On Saturday, Oct. 22, people in Montreal and 41 other cities around the world will participate in the Gulu Walk to raise awareness of the plight of Ugandan children, known as the “night commuters”. Andrea Charbonneau, the organizer of Montreal’s Gulu Walk hopes people will choose to participate.
For children in northern Uganda, walking is not a choice. As many as 40,000 Ugandan children “night commuters” are forced to walk long distances from their homes in small villages, and internally displaced people’s camps each night in order to avoid abduction. The children go to larger towns, such as Gulu, which are safer than their homes. Each day, many children make the 20 km trip from their homes to go to school and help their parents or other relatives. Others stay in the town to work.
The threat of abduction comes from the Lords Resistance Army (LRA), which has been fighting the Ugandan government for 19 years. During that time they are believed to have abducted over 20,000 children. If abducted by the LRA, boys are forced to become soldiers or laborers for them, while girls are used as sex slaves for LRA commanders. The child-soldiers are often forced to kill civilians, and some have even been forced to kill their own parents.
While becoming a night commuter is safer than staying at home, children still risk attacks while traveling. Some of these attacks come from government forces that suspect the children are rebels. Once they reach the towns, some children stay in centres set up by the Ugandan government or non-governmental organizations, others sleep on the street.
Over 1 million people have been displaced by the conflict in Northern Uganda. The Ugandan government has set up camps to house these people, but the camps frequently come under attack from the LRA. There are also reports of rapes and other human rights abuses by government forces that guard the camps. The Ugandan government claims that they have almost defeated the LRA, but organizers of the Gulu Walk are skeptical and believe the rebel attacks have spread to other parts of the country. The Ugandan government has also been accused of recruiting former LRA child-soldiers into its military.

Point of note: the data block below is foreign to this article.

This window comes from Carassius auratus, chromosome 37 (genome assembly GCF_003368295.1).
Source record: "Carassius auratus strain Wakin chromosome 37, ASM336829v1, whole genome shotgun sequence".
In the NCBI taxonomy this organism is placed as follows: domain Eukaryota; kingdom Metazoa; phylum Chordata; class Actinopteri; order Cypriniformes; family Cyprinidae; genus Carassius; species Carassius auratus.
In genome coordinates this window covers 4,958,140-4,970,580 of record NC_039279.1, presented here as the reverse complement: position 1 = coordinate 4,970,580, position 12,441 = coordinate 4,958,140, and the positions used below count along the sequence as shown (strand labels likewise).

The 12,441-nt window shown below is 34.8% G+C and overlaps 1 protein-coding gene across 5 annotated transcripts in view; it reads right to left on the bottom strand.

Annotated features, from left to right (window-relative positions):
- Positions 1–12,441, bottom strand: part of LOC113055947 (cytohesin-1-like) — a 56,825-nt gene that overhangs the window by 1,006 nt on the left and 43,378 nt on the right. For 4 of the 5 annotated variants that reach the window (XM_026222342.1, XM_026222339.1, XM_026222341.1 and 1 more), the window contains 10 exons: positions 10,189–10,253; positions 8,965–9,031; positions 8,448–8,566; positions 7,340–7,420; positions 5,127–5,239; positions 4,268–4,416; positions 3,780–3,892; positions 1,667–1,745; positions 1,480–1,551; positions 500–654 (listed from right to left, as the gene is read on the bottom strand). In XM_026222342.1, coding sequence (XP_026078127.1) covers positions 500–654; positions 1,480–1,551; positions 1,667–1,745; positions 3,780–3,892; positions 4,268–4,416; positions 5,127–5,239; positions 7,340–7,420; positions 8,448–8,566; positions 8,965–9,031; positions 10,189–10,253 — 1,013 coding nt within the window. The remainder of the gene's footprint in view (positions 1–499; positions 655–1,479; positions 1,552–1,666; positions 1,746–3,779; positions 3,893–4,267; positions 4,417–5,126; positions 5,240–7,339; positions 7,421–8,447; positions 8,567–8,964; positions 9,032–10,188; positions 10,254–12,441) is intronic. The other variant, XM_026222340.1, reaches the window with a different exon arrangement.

The Montreal walk will begin at 2 p.m. on Saturday at the corner of Mackay and De Maisonneuve. The 10 km walk will end at McGill where two films will be shown, one made by Concordia students from The Forum on International Cooperation who traveled to Uganda.
Walk organizers began walking the route at 4 pm on Monday and will continue all week. They are hoping more people will join them every day in a lead up to the walk on Saturday. Participants are asked to wear orange.
“It’s like walking advertising” said Charbonneau.
She said the walk has a focus on awareness, adding that she’s surprised more people aren’t aware of the situation in Uganda.
“Everybody is uniting to recognize the fact that people aren’t aware,” Charbonneau said.
While donations will be accepted organisers said that’s not the only purpose of the walk.
“What matters is just getting out there, walking and taking a stand,” Charbonneau said.
For more information on the Gulu Walk, visit www.guluwalk .com. You can also reach organizers by phone at (416) 426-2787, or by e-mail at email@example.com